Reduction of breast cancer cell migration via up-regulation of TASK-3 two-pore domain K+ channel

G-W Lee, H S Park, E-J Kim, Y-W Cho, G-T Kim, Y-J Mun, E-J Choi, J-S Lee, J Han, D Kang
Acta Physiologica 2012, 204 (4): 513-24

AIM: Many kinds of K(+) channels are expressed in a variety of cells, including cancer cells. However, only a small amount of research has explored the relationship between voltage-independent K(+) channels and breast cancer. This study was performed to investigate whether changes in two-pore domain K(+) (K(2P) ) channel expression levels are related to the migration of human breast cancer cells.

METHODS: K(2P) channel gene/protein expression levels were compared between MCF-7 (a non-invasive cell) and MDA-MB-231 (an invasive cell) using reverse transcriptase (RT)-polymerase chain reaction (PCR), real-time PCR, Western blotting and immunocytochemistry. The relationship between K(2P) channel expression level and cell migration was analysed using gene overexpression and knock-down techniques. Functional expression of TASK-3 in MCF-7 and MDA-MB-231 cells was recorded using patch-clamp technique.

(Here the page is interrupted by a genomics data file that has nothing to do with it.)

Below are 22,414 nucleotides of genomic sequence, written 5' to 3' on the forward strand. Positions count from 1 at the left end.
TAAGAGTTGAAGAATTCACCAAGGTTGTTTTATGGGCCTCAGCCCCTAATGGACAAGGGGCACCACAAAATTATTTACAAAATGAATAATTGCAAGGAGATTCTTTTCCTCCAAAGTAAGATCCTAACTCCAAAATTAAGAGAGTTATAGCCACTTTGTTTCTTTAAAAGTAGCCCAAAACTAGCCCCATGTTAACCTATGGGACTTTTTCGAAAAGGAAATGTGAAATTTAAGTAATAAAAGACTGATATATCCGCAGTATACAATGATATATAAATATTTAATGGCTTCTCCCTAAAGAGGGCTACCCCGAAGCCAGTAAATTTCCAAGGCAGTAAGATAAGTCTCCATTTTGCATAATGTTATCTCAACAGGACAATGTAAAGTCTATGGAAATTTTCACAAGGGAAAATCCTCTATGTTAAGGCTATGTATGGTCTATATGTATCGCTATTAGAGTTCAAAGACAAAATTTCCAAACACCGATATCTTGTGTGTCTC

RESULTS: Of K(2P) channels, TASK-3 mRNA and protein were highly expressed in MCF-7 cells compared with those in MDA-MB-231 cells. Overexpression of TASK-3 in breast cancer cells reduced migration and invasion, whereas silencing of TASK-3 increased the migration and invasion. The TASK-3 expression level was decreased by phorbol myristate acetate (PMA), a PKC activator. PMA also enhanced the cell migration in MDA-MB-231 cells.

CONCLUSION: These results show that an increase in TASK-3 expression levels, which could be modulated by PKC activation, reduces cell migration/invasion in breast cancer cells and suggest that modulation of TASK-3 expression may regulate metastasis of breast cancer cells.

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